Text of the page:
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Kangaroo Island gourmet producers look to the future

Eat | Drink | Explore

Boutique food and drink producers on Kangaroo Island are finding their feet again as the missing ingredient – customers – begin trickling back to the fire-ravaged island.

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The Kangaroo Island fires, which were yesterday morning declared contained after more than three weeks of active firefighting, came within 4km of Kangaroo Island Spirits – one of a number of Cygnet River businesses near Kingscote Airport on the Playford Highway.

KIS owners Jon and Sarah Lark were evacuated to Kingscote, and on January 3 also shifted large amounts of stock away from the approaching fire front. The stock included a number of barrels of the island’s first whisky, which were taken to Penneshaw.

“The whisky is very precious to us because it obviously hasn’t been released yet,” Jon said.

“We were in Kingscote that night and people were evacuating their houses and going down to the jetty where the army were because they could see the horizon glowing and they were concerned the town was going to go.

“It was a really terrifying night. No one got any sleep in Kingscote and it was difficult to breathe.”

KIS re-opened its cellar door on January 6 but only yesterday began producing its first gin since December 20.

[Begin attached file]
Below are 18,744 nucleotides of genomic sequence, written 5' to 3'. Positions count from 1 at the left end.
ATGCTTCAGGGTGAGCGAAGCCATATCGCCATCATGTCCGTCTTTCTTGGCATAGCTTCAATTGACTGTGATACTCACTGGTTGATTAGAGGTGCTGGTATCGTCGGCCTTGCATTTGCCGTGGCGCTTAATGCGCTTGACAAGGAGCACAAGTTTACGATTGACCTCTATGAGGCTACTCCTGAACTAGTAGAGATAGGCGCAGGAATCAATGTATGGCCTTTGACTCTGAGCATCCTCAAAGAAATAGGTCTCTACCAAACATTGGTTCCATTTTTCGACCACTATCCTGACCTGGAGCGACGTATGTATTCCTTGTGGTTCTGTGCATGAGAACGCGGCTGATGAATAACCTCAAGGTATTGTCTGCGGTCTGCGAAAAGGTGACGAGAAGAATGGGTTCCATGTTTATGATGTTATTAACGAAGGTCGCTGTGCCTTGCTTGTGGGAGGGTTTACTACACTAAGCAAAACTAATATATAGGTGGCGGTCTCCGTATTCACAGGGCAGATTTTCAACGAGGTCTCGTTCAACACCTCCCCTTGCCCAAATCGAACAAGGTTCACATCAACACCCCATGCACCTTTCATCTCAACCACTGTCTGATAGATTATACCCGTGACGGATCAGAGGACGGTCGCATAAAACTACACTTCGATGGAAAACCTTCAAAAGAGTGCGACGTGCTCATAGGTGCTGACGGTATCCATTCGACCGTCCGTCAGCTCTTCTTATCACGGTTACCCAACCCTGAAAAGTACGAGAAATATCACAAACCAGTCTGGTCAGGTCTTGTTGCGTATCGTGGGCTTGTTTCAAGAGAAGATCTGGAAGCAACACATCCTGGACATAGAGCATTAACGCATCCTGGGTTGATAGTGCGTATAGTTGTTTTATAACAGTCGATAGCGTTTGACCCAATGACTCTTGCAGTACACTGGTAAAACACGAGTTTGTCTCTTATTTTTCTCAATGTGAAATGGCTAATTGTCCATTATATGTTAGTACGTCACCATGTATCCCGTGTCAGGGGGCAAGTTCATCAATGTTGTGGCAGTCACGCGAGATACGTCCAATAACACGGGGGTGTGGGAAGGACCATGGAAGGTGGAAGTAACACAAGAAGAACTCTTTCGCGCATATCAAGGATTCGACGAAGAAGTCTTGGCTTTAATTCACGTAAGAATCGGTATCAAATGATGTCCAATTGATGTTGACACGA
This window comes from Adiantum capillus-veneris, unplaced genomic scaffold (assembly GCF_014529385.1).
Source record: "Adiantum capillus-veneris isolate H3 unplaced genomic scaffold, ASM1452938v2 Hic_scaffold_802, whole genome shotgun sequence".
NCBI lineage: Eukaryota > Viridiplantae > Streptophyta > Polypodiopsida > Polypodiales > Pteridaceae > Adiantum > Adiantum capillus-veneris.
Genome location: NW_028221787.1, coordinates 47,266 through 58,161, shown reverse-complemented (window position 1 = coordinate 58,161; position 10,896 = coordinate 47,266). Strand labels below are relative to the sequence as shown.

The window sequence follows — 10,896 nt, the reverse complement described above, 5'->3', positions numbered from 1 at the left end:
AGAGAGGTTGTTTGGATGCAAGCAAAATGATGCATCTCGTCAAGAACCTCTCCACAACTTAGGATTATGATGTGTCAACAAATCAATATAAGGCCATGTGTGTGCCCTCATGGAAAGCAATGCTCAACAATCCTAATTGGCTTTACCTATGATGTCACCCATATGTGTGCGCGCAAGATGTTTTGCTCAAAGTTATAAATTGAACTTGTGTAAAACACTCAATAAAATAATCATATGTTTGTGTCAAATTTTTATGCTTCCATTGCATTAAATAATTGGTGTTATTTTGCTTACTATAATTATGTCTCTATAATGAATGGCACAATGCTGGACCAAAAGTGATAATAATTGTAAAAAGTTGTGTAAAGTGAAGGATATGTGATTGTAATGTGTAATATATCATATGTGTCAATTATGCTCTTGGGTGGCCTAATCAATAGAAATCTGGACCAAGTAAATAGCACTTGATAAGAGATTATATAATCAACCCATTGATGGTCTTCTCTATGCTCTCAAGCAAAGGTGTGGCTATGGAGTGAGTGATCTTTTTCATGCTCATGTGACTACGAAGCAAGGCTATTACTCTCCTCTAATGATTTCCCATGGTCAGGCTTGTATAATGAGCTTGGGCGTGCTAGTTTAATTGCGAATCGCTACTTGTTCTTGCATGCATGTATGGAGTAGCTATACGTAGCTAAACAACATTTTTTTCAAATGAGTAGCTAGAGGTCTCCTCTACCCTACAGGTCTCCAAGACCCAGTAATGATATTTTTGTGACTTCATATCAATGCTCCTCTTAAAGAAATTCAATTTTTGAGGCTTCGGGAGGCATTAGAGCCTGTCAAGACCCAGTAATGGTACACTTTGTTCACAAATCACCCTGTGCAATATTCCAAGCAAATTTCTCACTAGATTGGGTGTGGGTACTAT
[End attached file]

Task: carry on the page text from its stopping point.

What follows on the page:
“Fortunately we had quite a lot of stock but we didn’t plan on being closed this long,” Lark said.

“We’re all pretty exhausted and the water is pretty bad so we’re having to make gin using cask water at the moment because our rainwater tanks are full of ash and while the mains water is safe to drink, it tastes terrible.”

The cellar door accounts for about a third of KIS’s business and, while numbers have been well down, Lark said there had been a significant response online to an offer of donating $10 a bottle towards local recovery projects such as the Stokes Bay Community Hall, which was destroyed on January 3.

“That will also get us over the line in terms of being able to pay our staff, which is what our goal has been this month.

“There’s staff here whose families have lost everything and our issue has been to try and keep moving forward so we can look after those guys.”

Sue and Jon Lark with one of their Kangaroo Island Spirits stills.

The Kangaroo Island fires burnt 211,000ha – almost half of the island – mainly at its western end.

Ferry companies SeaLink and Kangaroo Island Connect are offering discounted passenger fares from Cape Jervis to Penneshaw to encourage tourists to return.

“There’s starting to be a few tourists now but we’re certainly way down on last year,” Lark said.

“We have a good peak at Easter again and it’s quite possible that we’ll see an even greater surge than we’re used to – let’s hope so, because the Island’s economy certainly needs it.

“Between getting off the ferry and driving the 45 minutes here you don’t see any burnt country, so there’s a lot of places between here and Penneshaw that are still OK and other places like Seal Bay and Stokes Bay are open again, so people should get back to the Island.”